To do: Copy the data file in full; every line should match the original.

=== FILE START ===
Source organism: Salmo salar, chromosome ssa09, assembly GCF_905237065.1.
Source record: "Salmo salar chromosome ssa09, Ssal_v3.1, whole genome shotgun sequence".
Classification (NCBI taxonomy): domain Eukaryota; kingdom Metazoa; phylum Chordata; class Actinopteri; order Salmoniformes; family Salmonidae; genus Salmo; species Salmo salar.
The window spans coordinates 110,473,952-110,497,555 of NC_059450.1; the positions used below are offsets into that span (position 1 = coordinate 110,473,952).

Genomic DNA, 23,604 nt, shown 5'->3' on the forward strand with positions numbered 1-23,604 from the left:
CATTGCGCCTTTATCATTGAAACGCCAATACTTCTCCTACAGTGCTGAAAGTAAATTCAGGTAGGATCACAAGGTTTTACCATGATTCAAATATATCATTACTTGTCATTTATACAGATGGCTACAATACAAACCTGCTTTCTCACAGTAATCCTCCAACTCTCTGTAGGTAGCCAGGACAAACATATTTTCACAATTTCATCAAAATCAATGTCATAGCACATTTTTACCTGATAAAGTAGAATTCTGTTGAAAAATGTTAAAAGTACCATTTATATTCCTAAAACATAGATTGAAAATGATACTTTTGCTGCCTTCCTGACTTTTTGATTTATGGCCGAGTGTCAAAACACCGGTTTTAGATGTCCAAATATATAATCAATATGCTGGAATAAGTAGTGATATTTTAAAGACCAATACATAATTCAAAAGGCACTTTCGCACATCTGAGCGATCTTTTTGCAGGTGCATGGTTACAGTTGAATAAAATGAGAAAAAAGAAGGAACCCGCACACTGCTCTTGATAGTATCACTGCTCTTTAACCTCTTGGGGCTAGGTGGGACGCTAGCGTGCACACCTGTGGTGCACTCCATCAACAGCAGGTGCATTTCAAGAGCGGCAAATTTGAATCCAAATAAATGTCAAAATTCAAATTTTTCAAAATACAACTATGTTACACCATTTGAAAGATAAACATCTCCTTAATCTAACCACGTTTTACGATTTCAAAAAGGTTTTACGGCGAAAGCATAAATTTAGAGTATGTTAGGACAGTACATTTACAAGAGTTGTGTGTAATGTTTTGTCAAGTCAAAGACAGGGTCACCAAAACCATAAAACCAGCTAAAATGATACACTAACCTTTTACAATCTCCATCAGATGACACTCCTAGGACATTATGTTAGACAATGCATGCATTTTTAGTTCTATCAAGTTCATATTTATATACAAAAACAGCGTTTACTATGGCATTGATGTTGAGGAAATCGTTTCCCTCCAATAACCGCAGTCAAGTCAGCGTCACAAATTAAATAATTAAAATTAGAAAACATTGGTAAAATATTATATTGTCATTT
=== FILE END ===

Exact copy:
Source organism: Salmo salar, chromosome ssa09, assembly GCF_905237065.1.
Source record: "Salmo salar chromosome ssa09, Ssal_v3.1, whole genome shotgun sequence".
Classification (NCBI taxonomy): domain Eukaryota; kingdom Metazoa; phylum Chordata; class Actinopteri; order Salmoniformes; family Salmonidae; genus Salmo; species Salmo salar.
The window spans coordinates 110,473,952-110,497,555 of NC_059450.1; the positions used below are offsets into that span (position 1 = coordinate 110,473,952).

Genomic DNA, 23,604 nt, shown 5'->3' on the forward strand with positions numbered 1-23,604 from the left:
CATTGCGCCTTTATCATTGAAACGCCAATACTTCTCCTACAGTGCTGAAAGTAAATTCAGGTAGGATCACAAGGTTTTACCATGATTCAAATATATCATTACTTGTCATTTATACAGATGGCTACAATACAAACCTGCTTTCTCACAGTAATCCTCCAACTCTCTGTAGGTAGCCAGGACAAACATATTTTCACAATTTCATCAAAATCAATGTCATAGCACATTTTTACCTGATAAAGTAGAATTCTGTTGAAAAATGTTAAAAGTACCATTTATATTCCTAAAACATAGATTGAAAATGATACTTTTGCTGCCTTCCTGACTTTTTGATTTATGGCCGAGTGTCAAAACACCGGTTTTAGATGTCCAAATATATAATCAATATGCTGGAATAAGTAGTGATATTTTAAAGACCAATACATAATTCAAAAGGCACTTTCGCACATCTGAGCGATCTTTTTGCAGGTGCATGGTTACAGTTGAATAAAATGAGAAAAAAGAAGGAACCCGCACACTGCTCTTGATAGTATCACTGCTCTTTAACCTCTTGGGGCTAGGTGGGACGCTAGCGTGCACACCTGTGGTGCACTCCATCAACAGCAGGTGCATTTCAAGAGCGGCAAATTTGAATCCAAATAAATGTCAAAATTCAAATTTTTCAAAATACAACTATGTTACACCATTTGAAAGATAAACATCTCCTTAATCTAACCACGTTTTACGATTTCAAAAAGGTTTTACGGCGAAAGCATAAATTTAGAGTATGTTAGGACAGTACATTTACAAGAGTTGTGTGTAATGTTTTGTCAAGTCAAAGACAGGGTCACCAAAACCATAAAACCAGCTAAAATGATACACTAACCTTTTACAATCTCCATCAGATGACACTCCTAGGACATTATGTTAGACAATGCATGCATTTTTAGTTCTATCAAGTTCATATTTATATACAAAAACAGCGTTTACTATGGCATTGATGTTGAGGAAATCGTTTCCCTCCAATAACCGCAGTCAAGTCAGCGTCACAAATTAAATAATTAAAATTAGAAAACATTGGTAAAATATTATATTGTCATTT